Jeremy Sarber

The Communion of Saints

All saints are united to Jesus Christ their head by his Spirit and by faith, although this does not make them one person with him. They have fellowship in his graces, sufferings, death, resurrection, and glory (1Jn 1:3; Jn 1:16; Php 3:10; Ro 6:5-6). Since they are united to one another in love, they have communion in each other’s gifts and graces (Eph 4:15-16; 1Co 3:21-23; 12:7) and are obligated to carry out these duties, both public and private, in an orderly way to promote their mutual good, both in the inner and outer aspects of their lives (1Th 5:11, 14; Ro 1:12; 1Jn 3:17-18; Gal 6:10).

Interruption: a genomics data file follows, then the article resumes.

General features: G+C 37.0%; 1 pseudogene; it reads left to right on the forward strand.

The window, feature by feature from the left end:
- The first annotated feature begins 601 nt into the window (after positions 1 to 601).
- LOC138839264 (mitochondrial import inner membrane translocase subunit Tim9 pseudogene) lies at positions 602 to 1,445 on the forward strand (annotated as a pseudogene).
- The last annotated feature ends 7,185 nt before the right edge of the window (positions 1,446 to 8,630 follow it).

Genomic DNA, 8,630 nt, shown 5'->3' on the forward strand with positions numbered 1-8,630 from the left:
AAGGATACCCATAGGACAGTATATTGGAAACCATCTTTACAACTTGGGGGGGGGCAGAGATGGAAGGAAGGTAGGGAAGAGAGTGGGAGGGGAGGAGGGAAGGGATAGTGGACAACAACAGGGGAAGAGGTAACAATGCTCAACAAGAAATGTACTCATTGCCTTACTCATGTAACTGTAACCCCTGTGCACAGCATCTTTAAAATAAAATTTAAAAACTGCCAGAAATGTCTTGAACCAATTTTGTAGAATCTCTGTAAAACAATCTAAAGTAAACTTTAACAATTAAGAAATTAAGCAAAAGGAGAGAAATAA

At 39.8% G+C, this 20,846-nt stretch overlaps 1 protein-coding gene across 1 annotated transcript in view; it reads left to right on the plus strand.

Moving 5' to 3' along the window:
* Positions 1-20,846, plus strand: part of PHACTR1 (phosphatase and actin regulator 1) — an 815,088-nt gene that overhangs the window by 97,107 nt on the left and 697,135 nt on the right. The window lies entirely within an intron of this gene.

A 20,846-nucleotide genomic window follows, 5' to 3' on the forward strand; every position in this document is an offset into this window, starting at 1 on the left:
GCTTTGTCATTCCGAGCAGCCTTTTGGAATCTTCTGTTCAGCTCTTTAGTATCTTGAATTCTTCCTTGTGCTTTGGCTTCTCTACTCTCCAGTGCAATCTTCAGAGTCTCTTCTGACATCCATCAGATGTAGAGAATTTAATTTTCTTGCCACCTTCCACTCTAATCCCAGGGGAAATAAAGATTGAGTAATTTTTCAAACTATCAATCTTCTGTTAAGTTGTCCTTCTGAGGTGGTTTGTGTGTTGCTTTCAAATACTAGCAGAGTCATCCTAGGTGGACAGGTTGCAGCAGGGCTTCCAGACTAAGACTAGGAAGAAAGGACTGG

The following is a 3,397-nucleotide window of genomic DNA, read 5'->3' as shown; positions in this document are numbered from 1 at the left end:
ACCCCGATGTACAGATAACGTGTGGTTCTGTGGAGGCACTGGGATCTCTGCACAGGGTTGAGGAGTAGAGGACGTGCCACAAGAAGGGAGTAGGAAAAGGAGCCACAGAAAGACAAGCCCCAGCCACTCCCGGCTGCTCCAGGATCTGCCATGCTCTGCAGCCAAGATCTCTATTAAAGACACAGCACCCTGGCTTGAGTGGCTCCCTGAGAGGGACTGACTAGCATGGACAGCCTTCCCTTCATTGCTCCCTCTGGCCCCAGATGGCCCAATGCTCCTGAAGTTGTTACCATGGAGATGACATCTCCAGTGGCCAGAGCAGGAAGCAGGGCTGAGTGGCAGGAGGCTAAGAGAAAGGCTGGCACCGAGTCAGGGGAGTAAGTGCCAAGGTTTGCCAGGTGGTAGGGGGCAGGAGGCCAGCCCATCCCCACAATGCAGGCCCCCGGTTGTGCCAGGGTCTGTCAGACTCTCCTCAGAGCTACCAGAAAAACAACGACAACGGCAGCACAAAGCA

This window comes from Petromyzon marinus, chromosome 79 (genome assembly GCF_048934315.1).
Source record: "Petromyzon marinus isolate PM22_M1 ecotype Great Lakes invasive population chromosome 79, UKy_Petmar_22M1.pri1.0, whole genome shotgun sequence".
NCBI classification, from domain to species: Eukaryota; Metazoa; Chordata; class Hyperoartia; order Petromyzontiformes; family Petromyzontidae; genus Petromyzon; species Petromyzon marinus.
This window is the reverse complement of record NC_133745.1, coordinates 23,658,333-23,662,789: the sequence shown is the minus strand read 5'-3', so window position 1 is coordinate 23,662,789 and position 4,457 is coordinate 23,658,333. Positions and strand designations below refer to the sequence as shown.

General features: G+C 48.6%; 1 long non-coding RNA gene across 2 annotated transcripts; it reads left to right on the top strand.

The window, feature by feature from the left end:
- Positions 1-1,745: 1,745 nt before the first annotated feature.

Saints by profession are obligated to maintain a holy fellowship and communion in worshiping God and in performing other spiritual services that promote their mutual edification (Heb 3:12-13; 10:24-25). They are to aid each other in material things according to their various abilities and needs (Ac 11:29-20). They should especially exercise communion in the relationships they have in their families (Eph 6:4) and churches (1Co 12:14-27). Yet the rule of the gospel also directs them, as God provides opportunity, to extend their sharing to the whole household of faith, to all those who in every place call upon the name of the Lord Jesus. Nevertheless, their communion with one another as saints does not take away or infringe on the title or individual ownership that people have in their goods and possessions (Ac 5:4; Eph 4:28).